December 12, 2015

HOUSTON (AP) Matt Bullard was undergoing an echocardiogram and the thump of the 6-foot-10 former NBA player's heartbeat was so loud it muffled the booming baritone of his voice.

Bullard was one of about 30 retired players who received free cardiovascular screenings on Saturday as part of an initiative started by the NBA Players Association and sponsored by both the NBA and the Retired Players Association in the wake of the recent heart-related deaths of Darryl Dawkins and Moses Malone.

Bullard, who now works on the TV broadcasts for Houston Rockets games, has a history of heart problems in his family, with his father and grandfather having heart attacks before the age of 56. That combined with the recent high-profile deaths spurred him to get checked out.

''Just over the last few months all the former players that have died has really got my attention,'' the 48-year-old Bullard said. ''As you get older you kind of go through phases in your life when you realize: `Hey, this isn't going to last forever.' All the former players that have died and friends of mine recently has really brought it home. So the fact that the retired players union and the current players union have put this together is huge for us, so you've got to take advantage of something like this when it's offered.''

Joe Rogowski, the director of sports medicine and research for the NBAPA, is the brains behind this project, which organizers plan to offer in several more cities in upcoming months. Rogowski worked in the NBA for 10 seasons with the Orlando Magic and Rockets in strength and conditioning.

''I wished I could do more for them cardiac-wise and seeing these guys die was something that personally touched me,'' he said. ''That's why I wanted to develop a program like this for the guys so if we could catch one issue it's worth it. And I definitely think we have.''

The players, who ranged in age from their 40s to 70s, went to different stations where they gave their medical history, received an electrocardiogram and an echocardiogram, had their blood pressure taken and blood work done and had a carotid scan. The screenings were done at the Toyota Center, where the Rockets play, and forward Donatas Motiejunas came up to chat with some of the former players.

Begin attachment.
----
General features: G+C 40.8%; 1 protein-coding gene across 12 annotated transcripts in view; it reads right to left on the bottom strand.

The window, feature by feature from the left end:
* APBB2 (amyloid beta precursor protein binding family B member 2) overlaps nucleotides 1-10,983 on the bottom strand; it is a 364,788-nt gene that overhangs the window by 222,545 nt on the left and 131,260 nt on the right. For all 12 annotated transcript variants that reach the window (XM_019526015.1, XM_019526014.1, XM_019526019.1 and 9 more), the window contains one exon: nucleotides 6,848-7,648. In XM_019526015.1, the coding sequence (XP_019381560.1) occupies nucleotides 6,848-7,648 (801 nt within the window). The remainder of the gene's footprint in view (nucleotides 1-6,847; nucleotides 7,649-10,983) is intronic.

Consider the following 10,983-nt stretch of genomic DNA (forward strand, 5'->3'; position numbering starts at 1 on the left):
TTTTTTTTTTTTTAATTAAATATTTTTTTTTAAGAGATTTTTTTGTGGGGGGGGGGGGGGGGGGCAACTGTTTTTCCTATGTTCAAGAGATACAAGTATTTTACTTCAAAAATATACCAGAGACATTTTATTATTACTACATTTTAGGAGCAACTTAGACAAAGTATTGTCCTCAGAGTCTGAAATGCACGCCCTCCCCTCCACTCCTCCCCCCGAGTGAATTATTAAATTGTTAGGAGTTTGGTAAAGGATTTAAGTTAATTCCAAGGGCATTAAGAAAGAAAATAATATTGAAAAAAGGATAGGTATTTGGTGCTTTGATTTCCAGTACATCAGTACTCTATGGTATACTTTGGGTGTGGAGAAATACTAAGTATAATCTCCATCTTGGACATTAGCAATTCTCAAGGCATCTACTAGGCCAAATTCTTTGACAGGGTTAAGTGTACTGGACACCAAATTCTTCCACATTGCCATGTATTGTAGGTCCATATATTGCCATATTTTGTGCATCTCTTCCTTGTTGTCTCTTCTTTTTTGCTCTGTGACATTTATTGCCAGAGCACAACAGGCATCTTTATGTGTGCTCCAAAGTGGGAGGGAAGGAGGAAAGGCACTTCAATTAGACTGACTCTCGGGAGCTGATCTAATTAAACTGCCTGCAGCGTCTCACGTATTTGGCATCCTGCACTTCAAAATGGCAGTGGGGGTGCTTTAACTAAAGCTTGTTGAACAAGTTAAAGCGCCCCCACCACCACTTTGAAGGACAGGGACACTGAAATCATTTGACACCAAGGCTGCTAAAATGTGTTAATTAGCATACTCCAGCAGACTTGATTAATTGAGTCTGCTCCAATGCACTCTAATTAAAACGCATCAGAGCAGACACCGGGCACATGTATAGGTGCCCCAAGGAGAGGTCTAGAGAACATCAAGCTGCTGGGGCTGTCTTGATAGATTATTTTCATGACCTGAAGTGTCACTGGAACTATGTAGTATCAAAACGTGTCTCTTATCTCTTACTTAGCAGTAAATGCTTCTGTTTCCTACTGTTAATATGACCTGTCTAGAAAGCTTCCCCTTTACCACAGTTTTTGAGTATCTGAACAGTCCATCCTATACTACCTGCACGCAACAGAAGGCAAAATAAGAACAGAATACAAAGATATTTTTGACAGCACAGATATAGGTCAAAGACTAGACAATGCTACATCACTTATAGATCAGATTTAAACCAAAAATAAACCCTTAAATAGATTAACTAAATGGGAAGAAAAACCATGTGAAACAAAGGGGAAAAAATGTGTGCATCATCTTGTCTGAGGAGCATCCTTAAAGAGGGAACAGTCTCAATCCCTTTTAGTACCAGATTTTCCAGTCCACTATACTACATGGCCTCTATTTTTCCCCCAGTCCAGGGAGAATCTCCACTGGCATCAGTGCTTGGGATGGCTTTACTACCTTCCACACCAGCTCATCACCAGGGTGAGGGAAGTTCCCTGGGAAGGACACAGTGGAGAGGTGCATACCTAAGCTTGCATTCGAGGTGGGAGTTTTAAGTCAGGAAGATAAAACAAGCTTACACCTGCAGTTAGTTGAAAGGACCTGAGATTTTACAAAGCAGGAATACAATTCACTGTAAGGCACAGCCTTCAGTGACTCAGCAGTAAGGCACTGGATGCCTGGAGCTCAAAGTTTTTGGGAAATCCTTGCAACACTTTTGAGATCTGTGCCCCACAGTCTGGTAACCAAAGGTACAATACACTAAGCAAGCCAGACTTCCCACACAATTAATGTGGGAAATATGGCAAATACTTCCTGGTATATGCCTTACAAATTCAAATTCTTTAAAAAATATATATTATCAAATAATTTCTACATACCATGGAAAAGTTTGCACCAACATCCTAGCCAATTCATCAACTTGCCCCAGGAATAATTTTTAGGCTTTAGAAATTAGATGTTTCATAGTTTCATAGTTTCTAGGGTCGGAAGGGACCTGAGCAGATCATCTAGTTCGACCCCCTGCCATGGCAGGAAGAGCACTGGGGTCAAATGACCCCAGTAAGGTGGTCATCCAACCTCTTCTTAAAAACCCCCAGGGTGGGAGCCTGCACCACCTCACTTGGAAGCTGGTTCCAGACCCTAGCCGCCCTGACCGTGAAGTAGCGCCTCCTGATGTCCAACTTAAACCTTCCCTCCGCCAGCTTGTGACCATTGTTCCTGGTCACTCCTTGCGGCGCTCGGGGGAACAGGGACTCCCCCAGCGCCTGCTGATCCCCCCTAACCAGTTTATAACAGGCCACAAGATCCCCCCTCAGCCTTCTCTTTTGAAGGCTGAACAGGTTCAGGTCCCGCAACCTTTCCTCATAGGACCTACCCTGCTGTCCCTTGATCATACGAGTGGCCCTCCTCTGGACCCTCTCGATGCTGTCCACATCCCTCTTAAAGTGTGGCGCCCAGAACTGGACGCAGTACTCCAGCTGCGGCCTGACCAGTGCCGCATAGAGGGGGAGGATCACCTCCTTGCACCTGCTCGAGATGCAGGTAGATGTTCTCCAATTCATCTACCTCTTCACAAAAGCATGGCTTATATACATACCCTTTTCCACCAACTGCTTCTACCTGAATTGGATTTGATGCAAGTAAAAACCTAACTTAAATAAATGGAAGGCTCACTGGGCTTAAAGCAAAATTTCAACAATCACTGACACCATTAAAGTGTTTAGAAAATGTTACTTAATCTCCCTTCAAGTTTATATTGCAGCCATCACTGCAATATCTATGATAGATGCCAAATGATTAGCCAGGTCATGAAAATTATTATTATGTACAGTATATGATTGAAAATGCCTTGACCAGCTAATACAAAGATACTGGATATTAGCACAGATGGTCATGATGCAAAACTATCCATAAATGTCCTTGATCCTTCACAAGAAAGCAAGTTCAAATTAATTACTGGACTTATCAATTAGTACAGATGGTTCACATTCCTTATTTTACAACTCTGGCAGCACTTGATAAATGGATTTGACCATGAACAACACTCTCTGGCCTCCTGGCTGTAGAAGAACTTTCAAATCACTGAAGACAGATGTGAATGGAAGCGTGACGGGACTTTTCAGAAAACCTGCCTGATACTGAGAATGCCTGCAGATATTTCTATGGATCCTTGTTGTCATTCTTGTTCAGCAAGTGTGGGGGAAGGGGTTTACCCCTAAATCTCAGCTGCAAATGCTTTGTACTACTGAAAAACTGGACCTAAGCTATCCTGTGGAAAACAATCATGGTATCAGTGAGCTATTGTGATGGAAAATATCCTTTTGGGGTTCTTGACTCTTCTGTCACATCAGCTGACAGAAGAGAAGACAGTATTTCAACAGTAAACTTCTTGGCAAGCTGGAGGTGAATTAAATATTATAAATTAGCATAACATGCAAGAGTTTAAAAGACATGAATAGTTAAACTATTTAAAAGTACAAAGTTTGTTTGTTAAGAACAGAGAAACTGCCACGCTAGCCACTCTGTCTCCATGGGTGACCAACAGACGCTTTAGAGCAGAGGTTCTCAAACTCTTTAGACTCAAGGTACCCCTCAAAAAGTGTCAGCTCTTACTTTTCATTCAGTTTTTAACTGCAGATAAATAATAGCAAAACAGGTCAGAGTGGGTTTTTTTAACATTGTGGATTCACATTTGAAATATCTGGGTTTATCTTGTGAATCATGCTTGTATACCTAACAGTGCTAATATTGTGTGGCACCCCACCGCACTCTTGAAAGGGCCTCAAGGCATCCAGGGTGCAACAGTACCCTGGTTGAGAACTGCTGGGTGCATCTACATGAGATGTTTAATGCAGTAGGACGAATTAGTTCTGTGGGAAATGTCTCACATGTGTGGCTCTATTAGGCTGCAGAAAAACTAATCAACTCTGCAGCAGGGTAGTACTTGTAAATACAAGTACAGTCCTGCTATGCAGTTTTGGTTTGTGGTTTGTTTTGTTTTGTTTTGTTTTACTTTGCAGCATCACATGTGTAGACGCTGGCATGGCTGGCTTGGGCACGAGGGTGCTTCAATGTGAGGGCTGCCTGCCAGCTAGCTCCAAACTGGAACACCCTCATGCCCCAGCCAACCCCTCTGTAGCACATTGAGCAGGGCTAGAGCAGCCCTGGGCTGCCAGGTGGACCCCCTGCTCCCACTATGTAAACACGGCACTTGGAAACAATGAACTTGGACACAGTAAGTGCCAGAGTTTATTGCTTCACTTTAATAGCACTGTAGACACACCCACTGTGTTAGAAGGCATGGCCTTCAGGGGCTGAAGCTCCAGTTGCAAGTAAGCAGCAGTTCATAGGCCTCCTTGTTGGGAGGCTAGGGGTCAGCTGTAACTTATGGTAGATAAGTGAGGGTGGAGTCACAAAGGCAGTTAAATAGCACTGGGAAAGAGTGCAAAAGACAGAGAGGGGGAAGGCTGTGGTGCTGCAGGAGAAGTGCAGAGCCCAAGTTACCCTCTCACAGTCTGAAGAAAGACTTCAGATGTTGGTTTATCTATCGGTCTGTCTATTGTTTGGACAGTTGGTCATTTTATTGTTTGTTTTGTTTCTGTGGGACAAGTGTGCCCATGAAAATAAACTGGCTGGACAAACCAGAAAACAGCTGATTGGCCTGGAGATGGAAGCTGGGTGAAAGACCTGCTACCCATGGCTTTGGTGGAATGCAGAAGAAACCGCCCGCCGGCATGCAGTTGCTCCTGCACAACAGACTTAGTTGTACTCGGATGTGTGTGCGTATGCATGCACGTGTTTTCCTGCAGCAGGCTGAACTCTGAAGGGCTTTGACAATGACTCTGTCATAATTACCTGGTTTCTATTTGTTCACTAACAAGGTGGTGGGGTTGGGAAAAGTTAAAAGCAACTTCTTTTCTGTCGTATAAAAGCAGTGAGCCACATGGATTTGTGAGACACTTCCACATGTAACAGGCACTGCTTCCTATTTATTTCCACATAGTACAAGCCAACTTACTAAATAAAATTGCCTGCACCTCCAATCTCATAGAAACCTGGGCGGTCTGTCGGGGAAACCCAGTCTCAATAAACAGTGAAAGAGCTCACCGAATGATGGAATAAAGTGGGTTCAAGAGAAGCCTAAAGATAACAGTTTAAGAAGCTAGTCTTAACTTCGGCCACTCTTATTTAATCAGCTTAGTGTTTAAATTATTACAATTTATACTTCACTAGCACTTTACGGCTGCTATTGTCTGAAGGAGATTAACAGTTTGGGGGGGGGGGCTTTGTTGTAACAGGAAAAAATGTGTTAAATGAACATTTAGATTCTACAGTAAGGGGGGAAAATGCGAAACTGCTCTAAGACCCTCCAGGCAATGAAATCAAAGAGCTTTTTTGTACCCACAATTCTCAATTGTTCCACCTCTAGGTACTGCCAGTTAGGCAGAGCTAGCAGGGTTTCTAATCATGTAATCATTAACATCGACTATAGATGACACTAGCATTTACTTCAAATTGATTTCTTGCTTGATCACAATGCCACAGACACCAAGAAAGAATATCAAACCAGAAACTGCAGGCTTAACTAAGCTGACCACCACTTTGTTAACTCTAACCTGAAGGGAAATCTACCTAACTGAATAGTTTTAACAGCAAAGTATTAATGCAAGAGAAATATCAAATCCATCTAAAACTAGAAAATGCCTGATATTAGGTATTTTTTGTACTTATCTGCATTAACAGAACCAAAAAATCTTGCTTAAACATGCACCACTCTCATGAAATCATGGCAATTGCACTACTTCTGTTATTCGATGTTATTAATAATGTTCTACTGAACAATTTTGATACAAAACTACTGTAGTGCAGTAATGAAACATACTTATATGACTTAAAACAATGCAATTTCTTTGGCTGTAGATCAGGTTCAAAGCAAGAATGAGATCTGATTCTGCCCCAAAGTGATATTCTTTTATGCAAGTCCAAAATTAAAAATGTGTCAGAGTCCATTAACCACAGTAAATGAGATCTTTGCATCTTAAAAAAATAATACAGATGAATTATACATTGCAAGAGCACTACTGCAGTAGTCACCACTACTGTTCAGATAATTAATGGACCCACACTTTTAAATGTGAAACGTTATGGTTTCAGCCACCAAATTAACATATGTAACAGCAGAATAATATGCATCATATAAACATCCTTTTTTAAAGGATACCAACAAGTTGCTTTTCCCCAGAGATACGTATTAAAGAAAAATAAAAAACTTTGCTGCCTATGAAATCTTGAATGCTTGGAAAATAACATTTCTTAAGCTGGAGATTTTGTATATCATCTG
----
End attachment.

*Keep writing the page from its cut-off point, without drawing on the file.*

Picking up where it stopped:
The retired players also were given mobile phone-based cardiac monitors, and ones who met certain criteria received sleep apnea home testing devices.

Their information was uploaded to a computer and they met with a cardiologist and made appointments to visit that doctor next week to receive the full results of their tests.

Dr. Manuel Reyes, the cardiologist at the event, said that even with insurance, the out-of-pocket cost for these tests would be thousands of dollars.

''Men statistically have less encounters with health care providers, we statistically have worse outcomes in a lot of different things, so it's very nice to start getting some awareness into that and this is the perfect thing,'' Reyes said. ''Get a little bit of awareness and begin to chip away at the mountain little by little.''

The NBAPA plans to use the data to conduct research on the players.

''Looking for trends is a crucial part of all this,'' Rogowski said. ''It's great to collect the data, but now let's do something with the data as well. While you're saving lives you could also save lives in the future by looking at this data.''

Rogowski said this is just the beginning of health screenings for retired players and they hope to screen for other problems in the future. For now, he is happy there was such a robust turnout for the first event and believes it's an important beginning step.

''The main thing is to have the players recognize the importance of cardiovascular health and awareness and starting that path in that direction,'' he said. ''Hopefully from here they can take it to the next level.''

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